Snyder seeks court opinion on private school funding

Jonathan Oosting
Detroit News Lansing Bureau

Lansing — Gov. Rick Snyder is asking the Michigan Supreme Court to weigh in on the constitutionality of using $2.5 million in public funds to reimburse private schools for state mandates, as planned in the education budget he signed last month.

The request for an advisory opinion could help stave off a potential lawsuit from public school groups, who argue the fiscal year 2017 appropriation violates the Michigan Constitution, which bans most direct or indirect payments to private schools.

The Michigan Catholic Conference and other supporters say the appropriation is constitutionally sound because the budget includes language stating the private school funds are for purposes “noninstructional in character” and are intended for “ensuring the health, safety and welfare” of students.

“Both groups have expressed thoughtful arguments about the constitutional merits of the legislation in question,” Snyder wrote Wednesday in a letter to Chief Justice Robert Young Jr. seeking the opinion before the new budget year begins in October.

Snyder, who has the constitutional authority to request advisory opinions on bills he has signed before they take effect, said a quick court answer to important questions “greatly assists the people of Michigan by avoiding the proliferation of state and federal lawsuits on the same question” and provides certainty before implementation.

It’s not the first time Snyder has requested a state Supreme Court opinion after signing legislation. The court is not obligated to conduct the review.

In 2011, the governor asked the court to review a so-called pension tax law before it took effect in 2012, a request the court granted. Two years later, justices declined to consider a similar request over a right-to-work law.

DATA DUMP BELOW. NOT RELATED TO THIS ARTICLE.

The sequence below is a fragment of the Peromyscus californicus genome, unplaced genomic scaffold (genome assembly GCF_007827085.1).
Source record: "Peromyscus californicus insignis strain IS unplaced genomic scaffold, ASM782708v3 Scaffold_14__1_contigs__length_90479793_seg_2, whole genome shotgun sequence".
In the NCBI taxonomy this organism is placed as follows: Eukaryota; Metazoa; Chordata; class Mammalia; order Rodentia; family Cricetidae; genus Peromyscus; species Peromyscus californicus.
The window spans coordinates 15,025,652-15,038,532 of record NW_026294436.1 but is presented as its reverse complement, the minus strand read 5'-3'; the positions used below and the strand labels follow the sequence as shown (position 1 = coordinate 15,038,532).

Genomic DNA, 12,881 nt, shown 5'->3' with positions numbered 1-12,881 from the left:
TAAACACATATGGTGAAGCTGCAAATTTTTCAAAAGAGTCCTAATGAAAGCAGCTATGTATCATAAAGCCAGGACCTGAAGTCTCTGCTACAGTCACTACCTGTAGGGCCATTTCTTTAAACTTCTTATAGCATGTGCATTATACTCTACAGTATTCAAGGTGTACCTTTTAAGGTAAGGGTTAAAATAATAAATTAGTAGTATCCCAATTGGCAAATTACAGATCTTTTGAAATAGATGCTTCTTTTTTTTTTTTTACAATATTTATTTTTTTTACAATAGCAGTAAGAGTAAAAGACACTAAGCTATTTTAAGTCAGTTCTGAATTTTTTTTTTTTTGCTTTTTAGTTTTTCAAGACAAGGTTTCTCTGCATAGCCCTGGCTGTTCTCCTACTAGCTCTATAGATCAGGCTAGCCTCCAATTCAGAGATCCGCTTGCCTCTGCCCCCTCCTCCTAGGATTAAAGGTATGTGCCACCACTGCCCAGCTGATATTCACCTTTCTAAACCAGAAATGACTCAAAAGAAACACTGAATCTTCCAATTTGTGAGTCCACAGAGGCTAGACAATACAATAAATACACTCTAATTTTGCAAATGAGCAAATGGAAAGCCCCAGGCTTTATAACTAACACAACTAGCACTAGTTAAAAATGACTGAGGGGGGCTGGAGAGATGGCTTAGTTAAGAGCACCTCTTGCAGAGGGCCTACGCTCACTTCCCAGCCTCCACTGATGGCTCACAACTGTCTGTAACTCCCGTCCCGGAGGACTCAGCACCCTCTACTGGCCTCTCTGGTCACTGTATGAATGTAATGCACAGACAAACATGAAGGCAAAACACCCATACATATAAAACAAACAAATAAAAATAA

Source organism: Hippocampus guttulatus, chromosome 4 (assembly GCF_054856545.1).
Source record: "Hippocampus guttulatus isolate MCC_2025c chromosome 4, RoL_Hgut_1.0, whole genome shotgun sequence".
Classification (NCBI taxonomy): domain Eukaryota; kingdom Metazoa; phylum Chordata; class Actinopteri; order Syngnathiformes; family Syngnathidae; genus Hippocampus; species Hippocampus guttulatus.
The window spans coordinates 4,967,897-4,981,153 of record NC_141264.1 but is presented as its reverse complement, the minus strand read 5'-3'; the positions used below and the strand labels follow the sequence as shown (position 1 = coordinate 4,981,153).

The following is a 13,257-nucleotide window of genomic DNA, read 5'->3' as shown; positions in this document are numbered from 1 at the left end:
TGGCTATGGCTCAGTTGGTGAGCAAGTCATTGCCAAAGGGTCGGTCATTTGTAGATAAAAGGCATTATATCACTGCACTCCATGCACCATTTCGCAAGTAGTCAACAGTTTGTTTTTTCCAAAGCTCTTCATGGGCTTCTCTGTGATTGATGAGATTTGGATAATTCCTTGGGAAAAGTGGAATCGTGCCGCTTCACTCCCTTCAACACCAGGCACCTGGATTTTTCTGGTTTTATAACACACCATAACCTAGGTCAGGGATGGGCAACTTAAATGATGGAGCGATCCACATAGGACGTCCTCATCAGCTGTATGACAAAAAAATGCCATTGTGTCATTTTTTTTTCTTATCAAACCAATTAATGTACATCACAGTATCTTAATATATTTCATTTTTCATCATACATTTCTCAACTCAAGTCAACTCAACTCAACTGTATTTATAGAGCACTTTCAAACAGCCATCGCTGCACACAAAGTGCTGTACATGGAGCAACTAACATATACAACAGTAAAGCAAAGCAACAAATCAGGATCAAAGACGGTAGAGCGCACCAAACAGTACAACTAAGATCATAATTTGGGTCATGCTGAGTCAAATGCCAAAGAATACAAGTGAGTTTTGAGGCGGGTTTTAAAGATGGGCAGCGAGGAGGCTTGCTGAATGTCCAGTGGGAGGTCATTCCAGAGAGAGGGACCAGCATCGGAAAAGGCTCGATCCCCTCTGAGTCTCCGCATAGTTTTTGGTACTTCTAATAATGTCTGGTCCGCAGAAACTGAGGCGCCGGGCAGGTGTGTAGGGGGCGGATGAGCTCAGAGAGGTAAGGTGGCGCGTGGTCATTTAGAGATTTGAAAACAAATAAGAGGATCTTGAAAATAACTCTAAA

A coalition of public school groups and employee unions have had meetings to discuss a possible lawsuit over the private school appropriation.

Those groups include the Michigan Association of School Boards, the Michigan Association of School Administrators and the American Federation of Teachers.

The Michigan Constitution bans any “payment, credit, tax benefit, exemption or deductions, tuition voucher, subsidy, grant or loan of public monies” to nonpublic schools. It says state funds can be used to provide transportation to any kind of school but the language has usually been interpreted to block state support for educational services at private schools.

The $2.5 million general fund appropriation is intended to help parochial and other nonpublic schools cover costs associated with state mandates identified in a 2014 report prepared by the Michigan Department of Education

Mandates listed in the report include student health and safety requirements, such as immunization compliance and fire drills, but also mandatory government history and civics courses.

While the budget bill says the funds would not be used for instructional purposes, the law “is internally inconsistent” and may still allow unconstitutional reimbursement for the civics classes, according to an opinion letter from the Dickinson Wright law firm forwarded to Snyder before he signed the budget.

Chris Wigent, executive director of the Michigan Association of School Administrators, said he is confident the Supreme Court will find the appropriation unconstitutional.

“The bottom line is that public funds should go to public schools – it’s in our constitution and it’s the will of the people,” Wigent said in a statement.

The governor told the Supreme Court he received a separate letter from the Catholic Conference, the Michigan Association of Non-Public Schools and other groups asserting that the appropriation is constitutional.

“Prompt review of this question would be greatly appreciated as it will provide needed direction to me, the Legislature, and Michigan residents,” he wrote.